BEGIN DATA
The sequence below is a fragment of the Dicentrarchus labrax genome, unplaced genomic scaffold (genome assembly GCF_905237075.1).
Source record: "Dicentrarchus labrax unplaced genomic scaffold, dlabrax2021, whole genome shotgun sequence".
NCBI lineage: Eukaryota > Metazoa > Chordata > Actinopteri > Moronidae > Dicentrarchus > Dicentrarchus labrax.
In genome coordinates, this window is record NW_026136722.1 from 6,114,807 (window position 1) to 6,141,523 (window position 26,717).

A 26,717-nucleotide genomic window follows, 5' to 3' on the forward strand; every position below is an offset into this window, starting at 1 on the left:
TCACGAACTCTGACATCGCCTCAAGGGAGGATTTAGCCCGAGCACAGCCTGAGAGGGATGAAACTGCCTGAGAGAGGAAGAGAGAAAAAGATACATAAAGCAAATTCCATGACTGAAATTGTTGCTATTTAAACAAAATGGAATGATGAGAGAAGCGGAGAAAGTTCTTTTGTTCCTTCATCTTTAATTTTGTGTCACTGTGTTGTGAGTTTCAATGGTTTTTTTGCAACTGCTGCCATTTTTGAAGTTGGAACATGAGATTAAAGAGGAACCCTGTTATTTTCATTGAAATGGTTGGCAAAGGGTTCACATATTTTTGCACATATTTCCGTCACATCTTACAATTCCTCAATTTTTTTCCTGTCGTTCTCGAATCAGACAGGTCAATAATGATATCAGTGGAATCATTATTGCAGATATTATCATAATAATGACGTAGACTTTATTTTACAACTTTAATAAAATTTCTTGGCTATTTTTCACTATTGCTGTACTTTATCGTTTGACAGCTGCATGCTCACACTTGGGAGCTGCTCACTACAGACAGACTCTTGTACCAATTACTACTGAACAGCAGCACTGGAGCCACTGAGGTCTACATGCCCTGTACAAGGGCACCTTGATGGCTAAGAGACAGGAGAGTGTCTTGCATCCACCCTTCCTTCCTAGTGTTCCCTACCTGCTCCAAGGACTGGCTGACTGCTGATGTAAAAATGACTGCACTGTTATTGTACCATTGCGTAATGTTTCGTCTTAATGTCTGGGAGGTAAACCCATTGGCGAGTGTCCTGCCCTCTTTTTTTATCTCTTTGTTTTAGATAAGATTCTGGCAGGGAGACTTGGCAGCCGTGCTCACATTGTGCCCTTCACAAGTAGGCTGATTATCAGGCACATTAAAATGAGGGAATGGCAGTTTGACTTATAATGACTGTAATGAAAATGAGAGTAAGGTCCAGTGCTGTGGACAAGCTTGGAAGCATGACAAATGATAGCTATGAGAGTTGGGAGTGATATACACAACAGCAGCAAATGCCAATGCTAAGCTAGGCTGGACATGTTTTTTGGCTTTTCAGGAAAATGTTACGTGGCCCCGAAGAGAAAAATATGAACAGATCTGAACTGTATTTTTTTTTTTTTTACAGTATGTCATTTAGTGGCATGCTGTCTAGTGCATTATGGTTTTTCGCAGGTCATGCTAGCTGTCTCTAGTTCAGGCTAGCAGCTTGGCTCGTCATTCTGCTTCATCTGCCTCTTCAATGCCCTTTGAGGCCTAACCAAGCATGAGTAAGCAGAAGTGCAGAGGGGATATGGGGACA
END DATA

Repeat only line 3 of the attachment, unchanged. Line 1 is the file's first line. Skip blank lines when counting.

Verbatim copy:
NCBI lineage: Eukaryota > Metazoa > Chordata > Actinopteri > Moronidae > Dicentrarchus > Dicentrarchus labrax.